A look around Vanair Manufacturing Inc., in Michigan City may appear to be a meeting of Purdue University North Central College of Engineering and Technology alumni.
Vanair designs, builds and markets a complete line of truck-mounted mobile power products used by a variety of industries. Its products are used worldwide, including those purchased by the U.S. Department of Defense for use by troops deployed overseas.
The company employs about 120 people and about 12 of those employees – 10 percent of its workforce – earned their Bachelor’s degrees in Mechanical Engineering Technology at Purdue North Central. In addition, Vanair has PNC alumni in its accounting and marketing departments and has two PNC interns.
Vanair CEO Ralph Kokot couldn’t be happier with the PNC alumni he has on staff.
“PNC students come to us with a tremendous amount of practical knowledge,” said Kokot. “They are enthusiastic, they have great ideas and they know how to get things done.”
Kokot and his brother Greg, Vanair president, have owned the company since 1997. As recently as five years ago the company had just 37 employees. At a time when other companies were contracting, Vanair was growing at a remarkable rate.
The Vanair and PNC relationship was solidified as a result of a conversation between Greg Kokot and Ed Vavrek, PNC associate professor of Mechanical Engineering Technology. The men knew one another back in school and Greg felt comfortable asking Vavrek to recommend some “cream of the crop” students to work as interns. If all went well, there was the possibility of full-time employment.
“This presents an ideal opportunity for our students,” said Dr. Thomas Brady, dean of the College of Engineering and Technology. “It’s great for them to have this opportunity to move from student to professional.”
The Vanair facility is located just a few miles from PNC and the PNC alumni appreciate that they are able to stay in their home communities.
Ralph Kokot noted that he is happy to see the PNC alumni settle in to their jobs and become active members of the community as they buy homes, start families and do volunteer work.
“Our jobs give us a lot of creative freedom,” said Garrett Griggs, a 2011 PNC graduate. “We are able to design and build a machine, test it and see it work.”
“We have a diverse group,” said Dan Ramirez, a 2008 graduate. “We match our skills and interests with the job to be done. I really enjoy it.”
Ramirez noted that Vanair is committed to helping veterans and is actively involved with The Warriors First Foundation. On Fridays employees are often seen wearing the organization’s red t-shirts or dress in red to show their support.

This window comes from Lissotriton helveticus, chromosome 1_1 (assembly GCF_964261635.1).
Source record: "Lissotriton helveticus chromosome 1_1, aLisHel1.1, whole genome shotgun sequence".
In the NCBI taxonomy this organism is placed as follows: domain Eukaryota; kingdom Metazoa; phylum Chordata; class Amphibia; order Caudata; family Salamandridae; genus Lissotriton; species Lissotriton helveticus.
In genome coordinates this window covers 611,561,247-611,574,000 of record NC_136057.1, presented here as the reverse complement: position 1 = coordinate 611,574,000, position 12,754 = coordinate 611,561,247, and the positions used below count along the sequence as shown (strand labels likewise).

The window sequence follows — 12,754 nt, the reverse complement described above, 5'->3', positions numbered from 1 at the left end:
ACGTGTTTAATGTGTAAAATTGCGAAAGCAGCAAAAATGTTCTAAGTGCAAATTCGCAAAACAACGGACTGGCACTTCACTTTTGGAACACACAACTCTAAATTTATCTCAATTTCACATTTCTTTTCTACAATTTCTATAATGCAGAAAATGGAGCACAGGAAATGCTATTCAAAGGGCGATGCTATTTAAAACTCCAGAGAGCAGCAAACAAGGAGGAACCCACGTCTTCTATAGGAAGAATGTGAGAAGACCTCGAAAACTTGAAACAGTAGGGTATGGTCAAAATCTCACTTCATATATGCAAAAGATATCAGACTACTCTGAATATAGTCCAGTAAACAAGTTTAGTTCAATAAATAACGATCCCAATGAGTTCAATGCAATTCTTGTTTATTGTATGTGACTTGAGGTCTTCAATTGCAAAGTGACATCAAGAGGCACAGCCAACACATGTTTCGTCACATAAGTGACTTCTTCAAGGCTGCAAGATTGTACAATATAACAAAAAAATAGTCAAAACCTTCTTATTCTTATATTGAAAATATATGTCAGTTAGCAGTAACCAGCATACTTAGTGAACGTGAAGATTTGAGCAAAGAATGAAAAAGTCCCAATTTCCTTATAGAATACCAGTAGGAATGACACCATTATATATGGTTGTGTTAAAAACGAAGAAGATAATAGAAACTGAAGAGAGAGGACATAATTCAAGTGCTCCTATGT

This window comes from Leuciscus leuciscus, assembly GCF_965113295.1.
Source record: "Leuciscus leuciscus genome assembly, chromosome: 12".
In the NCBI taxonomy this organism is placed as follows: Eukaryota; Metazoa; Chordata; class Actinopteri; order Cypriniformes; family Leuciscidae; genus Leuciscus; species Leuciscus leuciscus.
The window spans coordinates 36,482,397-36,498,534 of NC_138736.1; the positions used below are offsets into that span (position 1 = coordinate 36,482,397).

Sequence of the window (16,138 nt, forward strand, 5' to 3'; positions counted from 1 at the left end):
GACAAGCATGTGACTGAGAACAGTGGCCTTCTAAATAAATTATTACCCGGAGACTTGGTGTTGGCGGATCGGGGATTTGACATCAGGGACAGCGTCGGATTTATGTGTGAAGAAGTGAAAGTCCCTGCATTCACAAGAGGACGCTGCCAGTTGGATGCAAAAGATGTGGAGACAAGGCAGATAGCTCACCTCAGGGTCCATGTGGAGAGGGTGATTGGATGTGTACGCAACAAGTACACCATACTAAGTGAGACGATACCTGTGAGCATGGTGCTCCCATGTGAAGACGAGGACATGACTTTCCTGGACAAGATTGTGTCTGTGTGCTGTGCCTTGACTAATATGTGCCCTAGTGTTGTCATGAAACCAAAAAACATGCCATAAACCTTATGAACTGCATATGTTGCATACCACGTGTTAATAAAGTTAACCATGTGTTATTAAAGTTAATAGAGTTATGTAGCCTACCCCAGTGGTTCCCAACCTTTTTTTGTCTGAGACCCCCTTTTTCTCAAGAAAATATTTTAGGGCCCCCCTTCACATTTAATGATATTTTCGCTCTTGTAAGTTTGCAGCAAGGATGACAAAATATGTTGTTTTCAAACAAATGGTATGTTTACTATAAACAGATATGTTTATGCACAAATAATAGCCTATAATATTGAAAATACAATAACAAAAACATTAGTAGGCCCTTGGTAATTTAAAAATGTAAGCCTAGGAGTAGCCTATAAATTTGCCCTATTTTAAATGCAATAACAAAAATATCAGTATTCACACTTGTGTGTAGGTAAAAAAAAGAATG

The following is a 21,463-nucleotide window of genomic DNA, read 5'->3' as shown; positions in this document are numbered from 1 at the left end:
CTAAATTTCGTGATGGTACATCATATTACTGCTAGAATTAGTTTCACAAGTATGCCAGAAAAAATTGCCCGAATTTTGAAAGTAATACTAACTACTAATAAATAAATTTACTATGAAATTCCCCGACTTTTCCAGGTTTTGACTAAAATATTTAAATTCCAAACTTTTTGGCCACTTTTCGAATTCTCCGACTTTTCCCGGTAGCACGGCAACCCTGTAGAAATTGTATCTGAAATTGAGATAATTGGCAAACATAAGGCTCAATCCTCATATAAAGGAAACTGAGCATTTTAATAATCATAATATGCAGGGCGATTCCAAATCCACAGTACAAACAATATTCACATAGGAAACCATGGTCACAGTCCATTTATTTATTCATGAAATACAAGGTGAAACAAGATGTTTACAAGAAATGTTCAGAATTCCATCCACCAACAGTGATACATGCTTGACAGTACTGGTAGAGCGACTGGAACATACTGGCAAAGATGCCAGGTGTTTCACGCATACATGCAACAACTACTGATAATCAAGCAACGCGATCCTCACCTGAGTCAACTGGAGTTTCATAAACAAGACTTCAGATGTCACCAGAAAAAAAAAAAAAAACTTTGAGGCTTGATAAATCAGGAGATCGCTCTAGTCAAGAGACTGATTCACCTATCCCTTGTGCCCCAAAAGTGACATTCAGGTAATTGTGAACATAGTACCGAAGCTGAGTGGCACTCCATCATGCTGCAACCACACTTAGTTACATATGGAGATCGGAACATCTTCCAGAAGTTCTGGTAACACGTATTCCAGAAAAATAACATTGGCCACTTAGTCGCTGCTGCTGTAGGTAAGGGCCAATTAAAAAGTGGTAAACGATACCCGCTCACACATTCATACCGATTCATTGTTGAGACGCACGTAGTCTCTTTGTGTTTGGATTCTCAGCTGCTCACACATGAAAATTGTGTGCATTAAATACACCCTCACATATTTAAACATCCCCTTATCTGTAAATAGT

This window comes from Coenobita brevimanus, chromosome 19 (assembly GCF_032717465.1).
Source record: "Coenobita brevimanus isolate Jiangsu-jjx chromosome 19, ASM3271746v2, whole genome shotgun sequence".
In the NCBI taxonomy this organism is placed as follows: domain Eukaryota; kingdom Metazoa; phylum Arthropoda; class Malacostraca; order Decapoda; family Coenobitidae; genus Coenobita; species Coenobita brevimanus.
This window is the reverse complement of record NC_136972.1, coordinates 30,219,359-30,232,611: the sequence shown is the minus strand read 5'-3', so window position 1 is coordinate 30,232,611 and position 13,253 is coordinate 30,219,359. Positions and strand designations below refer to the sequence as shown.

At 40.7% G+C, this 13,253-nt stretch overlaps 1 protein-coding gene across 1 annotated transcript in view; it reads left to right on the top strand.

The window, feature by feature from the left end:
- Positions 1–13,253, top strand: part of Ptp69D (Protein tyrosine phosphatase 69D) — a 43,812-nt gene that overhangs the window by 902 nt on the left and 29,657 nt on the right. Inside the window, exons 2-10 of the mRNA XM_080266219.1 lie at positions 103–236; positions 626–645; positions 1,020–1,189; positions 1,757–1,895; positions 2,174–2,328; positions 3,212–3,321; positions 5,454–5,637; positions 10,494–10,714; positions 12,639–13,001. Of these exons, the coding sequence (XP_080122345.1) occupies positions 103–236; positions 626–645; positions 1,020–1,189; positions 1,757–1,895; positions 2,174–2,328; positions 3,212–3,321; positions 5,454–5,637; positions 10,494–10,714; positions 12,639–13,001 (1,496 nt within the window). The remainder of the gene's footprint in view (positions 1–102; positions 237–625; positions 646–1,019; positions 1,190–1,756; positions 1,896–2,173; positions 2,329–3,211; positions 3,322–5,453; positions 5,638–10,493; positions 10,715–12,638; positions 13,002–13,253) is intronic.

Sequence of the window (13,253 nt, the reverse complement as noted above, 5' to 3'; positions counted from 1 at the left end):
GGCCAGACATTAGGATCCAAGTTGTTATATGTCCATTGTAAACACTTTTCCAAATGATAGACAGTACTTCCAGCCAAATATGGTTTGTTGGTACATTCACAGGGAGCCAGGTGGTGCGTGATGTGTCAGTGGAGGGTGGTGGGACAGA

Some of the PNC alumni at Vanair credit Ramirez with breaking the ice for them to follow him to the company.
Todd Zeigner, a 2008 graduate, credited his PNC classes with preparing him for what he would see on the job. Vanair uses the same CAD system that he learned at PNC and was able to step in and get to work on day one.
The more seasoned Vanair engineers are willing to mentor the new comers, while the recent graduates share their knowledge of new trends in the field, added Jayson Maas, a 2012 graduate.
Intern Casey Wallington, who will graduate in May, is already a key part of the team.
The group has an easy camaraderie that allows them to work together to trade ideas.
“Sometimes we’ll look at something and one of us will say, ‘I remember this from class,’ ” said James Molton, another 2012 graduate. “It’s great that we have a common knowledge to use on the job.”
David Rausch earned his degree in Electrical Engineering Technology at the Purdue West Lafayette campus. He and several of the PNC alums kept a variety of books from class that they refer to on the job.
“It never ceases to amaze me the skill sets these engineers bring to the job,” said Kokot.
The engineers are often asked to create new products or to improve existing ones. Sometimes a customer asks for a special adaptation specific to a need.
“That’s why I love my job,” said Ramirez. “Every day is a new challenge.”
Vanair is still growing, said Kokot, and these engineers are a vital part of the company’s future.
The PNC alumni take great pride in what they do. “It’s amazing to see a truck on the road carrying Vanair equipment,” said Griggs. “I want it to work each and every time it’s used. I’m proud of what I do.”